March 4. 2024. 7:28

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German minister wants to ban junk food ads for children


Marketing targeted at children and advertising food with too much fat, sugar, or salt could soon be banned in Germany, according to plans presented by Green agriculture and food minister Cem Özdemir.

In an effort to fight obesity and diseases linked to nutritional habits in children, the Green minister presented plans to ban the marketing of unhealthy foods targeting under-14-year-olds.

“During childhood, dietary and exercise habits are formed – this phase of life is the key to sustainably effective measures to prevent obesity, adiposis, and other diet-based diseases,” Özdemir told journalists on Monday (27 February).

According to Özdemir’s plans, any advertisement for food with an “exceedingly high” sugar, fat, or salt content geared towards children would be banned.

“Geared towards children” would include advertisements whose content is adapted to children, through childlike language, design or children as actors, as well as marketing presented in a context where children are especially targeted, for example, billboards near schools, social media advertisements or TV spots during kids shows.

The draft put forth by Özdemir’s ministry also explicitly includes influencer marketing.

“Advertisements for foodstuffs with too high content of fat, sugar, and salt have a proven impact on children’s and young people’s diets,” he stressed.

How to define unhealthy food?

Similar to debates surrounding nutritional labelling – where EU countries are split into camps on whether the contentious, colour-coded Nutri-score label represents a healthy diet and should be mandatory EU-wide – one of the key contentious aspects of Özdemir’s push is what constitutes unhealthy food.

According to the minister, the thresholds for maximum amounts of sugar, salt, and fat should be based on the recommendations set out by the World Health Organisation’s (WHO) nutrient profile model, developed specifically to establish criteria for marketing to children.

But for the food industry, this is not a convincing basis.

In a statement, the German Food Association called the WTO criteria “opaque” and warned that 70% of products could be affected if they are applied.

“Cem Özdemir is apparently not even clear yet on the ramifications of his plans,” said the organisation’s manager, Christoph Minhoff.

The industry association also argued that “no robust scientific studies exist on the effectiveness of advertising restrictions on overall diets and the development of childhood obesity”.

However, the minister clapped back: “If marketing does not have any effect, why are millions spent on this? This I find illogical, to say the least,” he said during the press conference.

Meanwhile, consumer organisations and green campaigners welcomed Özdemir’s push.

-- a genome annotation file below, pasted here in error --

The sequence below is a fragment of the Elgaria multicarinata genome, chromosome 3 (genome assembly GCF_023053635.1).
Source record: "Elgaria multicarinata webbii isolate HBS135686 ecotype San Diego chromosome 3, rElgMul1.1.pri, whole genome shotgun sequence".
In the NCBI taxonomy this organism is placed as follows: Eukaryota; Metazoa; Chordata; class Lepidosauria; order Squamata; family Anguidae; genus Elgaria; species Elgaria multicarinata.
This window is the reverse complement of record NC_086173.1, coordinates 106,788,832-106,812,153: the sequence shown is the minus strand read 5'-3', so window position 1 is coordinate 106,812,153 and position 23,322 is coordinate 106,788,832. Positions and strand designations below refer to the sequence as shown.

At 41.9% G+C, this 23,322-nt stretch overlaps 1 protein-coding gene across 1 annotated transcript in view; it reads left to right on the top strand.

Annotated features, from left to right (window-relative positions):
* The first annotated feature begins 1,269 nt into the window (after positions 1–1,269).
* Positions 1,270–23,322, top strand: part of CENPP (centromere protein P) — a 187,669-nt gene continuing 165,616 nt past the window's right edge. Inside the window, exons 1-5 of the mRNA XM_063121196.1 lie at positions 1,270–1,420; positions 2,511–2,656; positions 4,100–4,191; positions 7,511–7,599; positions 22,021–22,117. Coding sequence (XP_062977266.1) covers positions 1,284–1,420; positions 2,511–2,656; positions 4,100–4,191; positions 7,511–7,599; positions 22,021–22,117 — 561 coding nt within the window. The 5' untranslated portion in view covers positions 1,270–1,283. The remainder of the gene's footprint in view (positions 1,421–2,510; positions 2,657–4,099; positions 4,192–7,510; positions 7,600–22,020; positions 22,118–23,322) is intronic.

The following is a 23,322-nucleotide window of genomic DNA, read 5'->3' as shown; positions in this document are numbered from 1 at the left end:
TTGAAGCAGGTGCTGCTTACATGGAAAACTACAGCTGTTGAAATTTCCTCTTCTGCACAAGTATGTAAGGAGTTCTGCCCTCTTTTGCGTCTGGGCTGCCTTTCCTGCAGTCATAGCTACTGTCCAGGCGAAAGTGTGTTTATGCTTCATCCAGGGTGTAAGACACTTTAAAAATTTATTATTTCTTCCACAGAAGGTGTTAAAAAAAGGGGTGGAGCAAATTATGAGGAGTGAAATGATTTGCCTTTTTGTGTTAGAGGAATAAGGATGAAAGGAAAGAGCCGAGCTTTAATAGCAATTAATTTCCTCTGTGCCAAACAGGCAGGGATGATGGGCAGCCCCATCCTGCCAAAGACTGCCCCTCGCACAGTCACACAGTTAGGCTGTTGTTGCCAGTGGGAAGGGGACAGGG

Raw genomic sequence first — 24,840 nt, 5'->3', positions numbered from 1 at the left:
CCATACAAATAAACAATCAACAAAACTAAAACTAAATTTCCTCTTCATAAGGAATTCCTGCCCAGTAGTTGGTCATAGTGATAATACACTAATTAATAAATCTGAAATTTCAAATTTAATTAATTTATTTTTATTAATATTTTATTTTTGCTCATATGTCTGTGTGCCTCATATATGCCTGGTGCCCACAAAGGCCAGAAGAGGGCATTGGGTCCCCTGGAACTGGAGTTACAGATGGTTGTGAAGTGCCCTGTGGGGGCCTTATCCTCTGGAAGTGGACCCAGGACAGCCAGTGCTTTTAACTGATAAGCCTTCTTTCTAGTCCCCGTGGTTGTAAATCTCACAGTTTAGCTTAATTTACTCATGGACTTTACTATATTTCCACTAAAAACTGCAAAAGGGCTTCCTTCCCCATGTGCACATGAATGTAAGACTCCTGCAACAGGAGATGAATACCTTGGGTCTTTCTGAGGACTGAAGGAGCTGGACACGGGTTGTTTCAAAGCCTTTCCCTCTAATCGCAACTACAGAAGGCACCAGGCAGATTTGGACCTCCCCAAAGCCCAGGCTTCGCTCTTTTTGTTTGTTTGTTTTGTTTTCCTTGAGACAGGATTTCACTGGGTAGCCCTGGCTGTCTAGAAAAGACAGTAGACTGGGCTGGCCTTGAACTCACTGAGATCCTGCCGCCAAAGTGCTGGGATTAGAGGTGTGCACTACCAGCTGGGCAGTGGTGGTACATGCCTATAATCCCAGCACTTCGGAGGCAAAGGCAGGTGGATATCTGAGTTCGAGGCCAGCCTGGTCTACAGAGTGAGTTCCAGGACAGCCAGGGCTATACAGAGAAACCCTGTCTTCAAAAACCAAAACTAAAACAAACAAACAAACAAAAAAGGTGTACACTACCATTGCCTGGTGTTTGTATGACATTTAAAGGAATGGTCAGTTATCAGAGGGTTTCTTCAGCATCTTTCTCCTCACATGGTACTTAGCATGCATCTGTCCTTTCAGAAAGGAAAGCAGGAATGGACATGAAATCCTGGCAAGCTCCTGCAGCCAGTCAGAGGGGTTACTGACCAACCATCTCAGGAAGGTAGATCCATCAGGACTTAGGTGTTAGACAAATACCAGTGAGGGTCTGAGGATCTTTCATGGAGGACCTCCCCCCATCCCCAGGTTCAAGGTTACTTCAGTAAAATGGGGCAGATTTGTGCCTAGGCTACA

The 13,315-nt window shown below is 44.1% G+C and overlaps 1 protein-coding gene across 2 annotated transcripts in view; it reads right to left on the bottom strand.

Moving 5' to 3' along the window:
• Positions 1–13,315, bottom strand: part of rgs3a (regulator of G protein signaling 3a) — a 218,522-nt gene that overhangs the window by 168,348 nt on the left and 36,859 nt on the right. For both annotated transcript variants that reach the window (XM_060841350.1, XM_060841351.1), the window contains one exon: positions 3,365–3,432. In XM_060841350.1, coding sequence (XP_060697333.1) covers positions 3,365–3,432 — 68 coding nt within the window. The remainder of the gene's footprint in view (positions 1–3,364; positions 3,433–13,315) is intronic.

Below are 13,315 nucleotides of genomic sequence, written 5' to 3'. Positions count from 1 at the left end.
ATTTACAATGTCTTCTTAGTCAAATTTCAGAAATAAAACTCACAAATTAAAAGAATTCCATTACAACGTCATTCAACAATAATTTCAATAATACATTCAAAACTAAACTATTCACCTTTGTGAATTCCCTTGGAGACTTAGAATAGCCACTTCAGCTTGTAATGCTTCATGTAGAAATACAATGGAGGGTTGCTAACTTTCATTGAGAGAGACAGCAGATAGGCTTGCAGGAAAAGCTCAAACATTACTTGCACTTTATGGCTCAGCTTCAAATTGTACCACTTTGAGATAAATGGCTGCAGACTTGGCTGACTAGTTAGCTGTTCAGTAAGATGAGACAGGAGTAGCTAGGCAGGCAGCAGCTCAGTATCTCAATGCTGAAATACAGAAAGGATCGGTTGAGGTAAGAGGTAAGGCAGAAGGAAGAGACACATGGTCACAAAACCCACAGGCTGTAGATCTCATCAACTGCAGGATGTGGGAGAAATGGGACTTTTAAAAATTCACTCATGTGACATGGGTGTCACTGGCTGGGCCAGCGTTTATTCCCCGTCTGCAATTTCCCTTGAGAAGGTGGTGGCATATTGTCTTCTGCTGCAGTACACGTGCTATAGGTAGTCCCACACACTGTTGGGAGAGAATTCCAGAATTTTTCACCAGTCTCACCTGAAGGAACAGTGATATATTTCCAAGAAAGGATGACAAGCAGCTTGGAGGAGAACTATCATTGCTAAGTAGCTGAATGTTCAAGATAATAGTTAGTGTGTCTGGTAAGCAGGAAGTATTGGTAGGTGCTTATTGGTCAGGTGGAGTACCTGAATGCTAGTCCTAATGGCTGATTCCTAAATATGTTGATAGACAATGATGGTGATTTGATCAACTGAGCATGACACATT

Environmental organisation WWF called the plans “a milestone on the path towards healthier dietary conditions for children”.

“Children eat around double the amount of sweets, but only half the amount of fruit and vegetables recommended,” the organisation’s sustainable diets campaigner Elisa Kollenda said in a statement, adding that “we need to reverse this trend”.

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A question of getting everybody on board

Consumers’ organisation Foodwatch also welcomed the fact that Özdemir “cracks down on the food industry, which pushes burgers, sweets, and lemonades onto children using aggressive marketing tricks”.

In a statement, the organisation also called on the Green minister’s coalition partners, the Social Democrat SPD and the liberal FDP, not to oppose or water down the plans.

However, pushback from within the ruling coalition came shortly after Özdemir’s presentation.

While the Social Democrats showed support, with rapporteur Rita Hagl-Kehl saying the parliamentary group “fully supports” the plans, the Liberals (FDP) in government were less than happy.

“From my point of view, bans are useless here,” the party’s general secretary, Bijan Djir-Sarai, told public TV broadcaster ARD, adding that more weight should be given to people’s self-responsibility.

The FDP agricultural spokesman, Gero Hocker, bluntly promised that Özdemir’s plan “will not find a majority within the coalition”.

This is despite the fact that the three parties’ coalition agreement states that marketing of unhealthy food to those under 14 should “no longer be allowed to exist”.

For his proposal to be passed, Özdemir would need the approval of both the government and the German parliament, and the support of the coalition partners is needed in both cases.

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[Edited by Natasha Foote/Zoran Radosavljevic]